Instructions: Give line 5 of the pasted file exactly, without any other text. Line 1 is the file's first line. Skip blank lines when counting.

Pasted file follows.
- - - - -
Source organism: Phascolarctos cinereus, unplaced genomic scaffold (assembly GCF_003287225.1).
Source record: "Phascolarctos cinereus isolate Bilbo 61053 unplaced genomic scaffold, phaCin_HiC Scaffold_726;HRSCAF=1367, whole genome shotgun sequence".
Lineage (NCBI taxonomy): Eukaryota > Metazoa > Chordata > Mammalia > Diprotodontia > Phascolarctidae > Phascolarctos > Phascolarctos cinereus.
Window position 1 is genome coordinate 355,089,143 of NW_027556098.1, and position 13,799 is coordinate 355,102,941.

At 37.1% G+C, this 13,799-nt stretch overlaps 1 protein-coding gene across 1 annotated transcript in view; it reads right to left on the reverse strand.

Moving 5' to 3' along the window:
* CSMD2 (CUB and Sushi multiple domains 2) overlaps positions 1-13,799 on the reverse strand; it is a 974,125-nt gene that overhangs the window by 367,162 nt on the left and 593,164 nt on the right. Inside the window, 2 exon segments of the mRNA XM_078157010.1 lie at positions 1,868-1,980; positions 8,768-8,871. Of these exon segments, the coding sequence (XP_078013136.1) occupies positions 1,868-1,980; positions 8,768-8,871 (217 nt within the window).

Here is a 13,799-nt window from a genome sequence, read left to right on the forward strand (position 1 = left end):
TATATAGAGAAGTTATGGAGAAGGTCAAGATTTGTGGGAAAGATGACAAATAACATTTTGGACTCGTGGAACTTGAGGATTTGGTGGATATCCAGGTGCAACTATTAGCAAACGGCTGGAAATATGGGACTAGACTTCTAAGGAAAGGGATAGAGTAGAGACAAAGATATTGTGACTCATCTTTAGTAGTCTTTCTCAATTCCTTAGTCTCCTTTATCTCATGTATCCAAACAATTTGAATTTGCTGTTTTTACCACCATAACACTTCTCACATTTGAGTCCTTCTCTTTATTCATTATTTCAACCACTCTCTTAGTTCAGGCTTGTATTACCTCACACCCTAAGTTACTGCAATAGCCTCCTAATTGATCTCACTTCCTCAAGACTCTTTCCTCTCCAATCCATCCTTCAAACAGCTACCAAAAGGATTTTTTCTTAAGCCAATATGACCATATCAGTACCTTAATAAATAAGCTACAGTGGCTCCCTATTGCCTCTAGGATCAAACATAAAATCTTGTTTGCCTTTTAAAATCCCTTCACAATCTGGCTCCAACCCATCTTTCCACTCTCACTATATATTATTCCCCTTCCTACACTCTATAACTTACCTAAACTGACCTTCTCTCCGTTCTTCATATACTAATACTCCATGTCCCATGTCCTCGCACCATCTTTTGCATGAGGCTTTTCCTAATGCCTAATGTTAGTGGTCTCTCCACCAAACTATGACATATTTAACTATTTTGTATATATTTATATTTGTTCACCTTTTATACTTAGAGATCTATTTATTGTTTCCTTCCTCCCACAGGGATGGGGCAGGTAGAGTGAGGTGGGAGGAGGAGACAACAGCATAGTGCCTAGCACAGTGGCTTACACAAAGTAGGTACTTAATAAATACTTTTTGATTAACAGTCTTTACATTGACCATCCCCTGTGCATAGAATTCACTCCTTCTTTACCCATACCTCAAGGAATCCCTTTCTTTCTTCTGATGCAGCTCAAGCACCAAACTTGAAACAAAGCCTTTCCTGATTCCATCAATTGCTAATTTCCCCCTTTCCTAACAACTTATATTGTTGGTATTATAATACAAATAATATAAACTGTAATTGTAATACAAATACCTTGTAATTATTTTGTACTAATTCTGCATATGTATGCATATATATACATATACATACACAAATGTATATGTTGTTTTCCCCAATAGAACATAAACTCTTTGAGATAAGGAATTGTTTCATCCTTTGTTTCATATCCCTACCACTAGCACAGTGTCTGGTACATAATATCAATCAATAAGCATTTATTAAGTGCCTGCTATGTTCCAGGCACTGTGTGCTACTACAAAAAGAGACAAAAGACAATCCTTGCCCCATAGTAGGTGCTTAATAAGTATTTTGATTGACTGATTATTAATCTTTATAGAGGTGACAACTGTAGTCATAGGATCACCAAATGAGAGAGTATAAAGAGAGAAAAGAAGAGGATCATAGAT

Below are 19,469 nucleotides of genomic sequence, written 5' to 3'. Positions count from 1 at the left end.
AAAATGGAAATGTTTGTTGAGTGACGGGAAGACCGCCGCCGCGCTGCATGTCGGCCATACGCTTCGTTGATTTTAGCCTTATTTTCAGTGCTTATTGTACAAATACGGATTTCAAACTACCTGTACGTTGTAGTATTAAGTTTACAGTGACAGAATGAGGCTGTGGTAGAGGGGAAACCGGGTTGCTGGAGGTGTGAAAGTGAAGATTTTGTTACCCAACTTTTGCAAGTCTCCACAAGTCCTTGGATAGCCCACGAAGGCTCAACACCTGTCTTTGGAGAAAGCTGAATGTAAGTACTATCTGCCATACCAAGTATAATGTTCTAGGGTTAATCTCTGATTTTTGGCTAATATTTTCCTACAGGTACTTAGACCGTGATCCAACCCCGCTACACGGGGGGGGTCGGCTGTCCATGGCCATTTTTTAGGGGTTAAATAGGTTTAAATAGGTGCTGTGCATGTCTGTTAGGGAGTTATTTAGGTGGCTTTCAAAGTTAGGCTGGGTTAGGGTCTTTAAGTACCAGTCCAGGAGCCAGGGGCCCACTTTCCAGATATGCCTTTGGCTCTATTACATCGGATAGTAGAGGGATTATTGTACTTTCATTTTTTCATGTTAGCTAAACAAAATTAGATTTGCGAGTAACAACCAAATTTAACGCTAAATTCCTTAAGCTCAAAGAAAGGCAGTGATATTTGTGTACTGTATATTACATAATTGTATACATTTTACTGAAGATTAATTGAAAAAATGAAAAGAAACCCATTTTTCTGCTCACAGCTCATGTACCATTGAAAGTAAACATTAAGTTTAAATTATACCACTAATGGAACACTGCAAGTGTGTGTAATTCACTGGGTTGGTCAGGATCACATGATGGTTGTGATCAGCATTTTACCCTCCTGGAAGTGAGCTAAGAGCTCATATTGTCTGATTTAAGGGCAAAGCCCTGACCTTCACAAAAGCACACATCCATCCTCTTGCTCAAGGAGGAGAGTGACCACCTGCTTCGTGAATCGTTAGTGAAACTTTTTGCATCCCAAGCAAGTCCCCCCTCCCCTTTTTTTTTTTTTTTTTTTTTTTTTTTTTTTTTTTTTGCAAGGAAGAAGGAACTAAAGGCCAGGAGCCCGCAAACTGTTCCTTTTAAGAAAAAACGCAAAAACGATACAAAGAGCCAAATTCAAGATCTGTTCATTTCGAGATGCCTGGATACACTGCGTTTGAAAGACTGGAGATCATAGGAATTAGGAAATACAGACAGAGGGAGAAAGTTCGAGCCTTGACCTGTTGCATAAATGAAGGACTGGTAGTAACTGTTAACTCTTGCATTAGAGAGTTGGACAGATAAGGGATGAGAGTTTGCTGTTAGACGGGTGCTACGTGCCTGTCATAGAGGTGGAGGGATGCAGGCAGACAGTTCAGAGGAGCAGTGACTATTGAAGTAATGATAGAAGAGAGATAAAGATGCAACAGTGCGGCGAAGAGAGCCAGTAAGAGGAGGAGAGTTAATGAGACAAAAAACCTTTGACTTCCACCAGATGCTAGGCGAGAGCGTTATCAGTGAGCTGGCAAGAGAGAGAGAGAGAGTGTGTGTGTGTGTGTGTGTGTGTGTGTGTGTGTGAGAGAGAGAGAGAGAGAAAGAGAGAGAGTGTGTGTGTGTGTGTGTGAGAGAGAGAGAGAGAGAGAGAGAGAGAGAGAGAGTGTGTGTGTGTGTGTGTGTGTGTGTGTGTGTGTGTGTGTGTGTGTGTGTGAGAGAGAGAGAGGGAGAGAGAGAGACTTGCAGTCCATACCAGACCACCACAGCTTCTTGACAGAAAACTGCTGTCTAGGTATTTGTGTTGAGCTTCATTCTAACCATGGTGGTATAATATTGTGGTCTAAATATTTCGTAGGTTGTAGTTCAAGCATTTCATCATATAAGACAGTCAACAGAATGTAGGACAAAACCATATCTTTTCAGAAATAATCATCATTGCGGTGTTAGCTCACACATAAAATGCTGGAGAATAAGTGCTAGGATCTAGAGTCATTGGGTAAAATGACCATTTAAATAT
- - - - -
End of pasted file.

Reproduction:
At 37.1% G+C, this 13,799-nt stretch overlaps 1 protein-coding gene across 1 annotated transcript in view; it reads right to left on the reverse strand.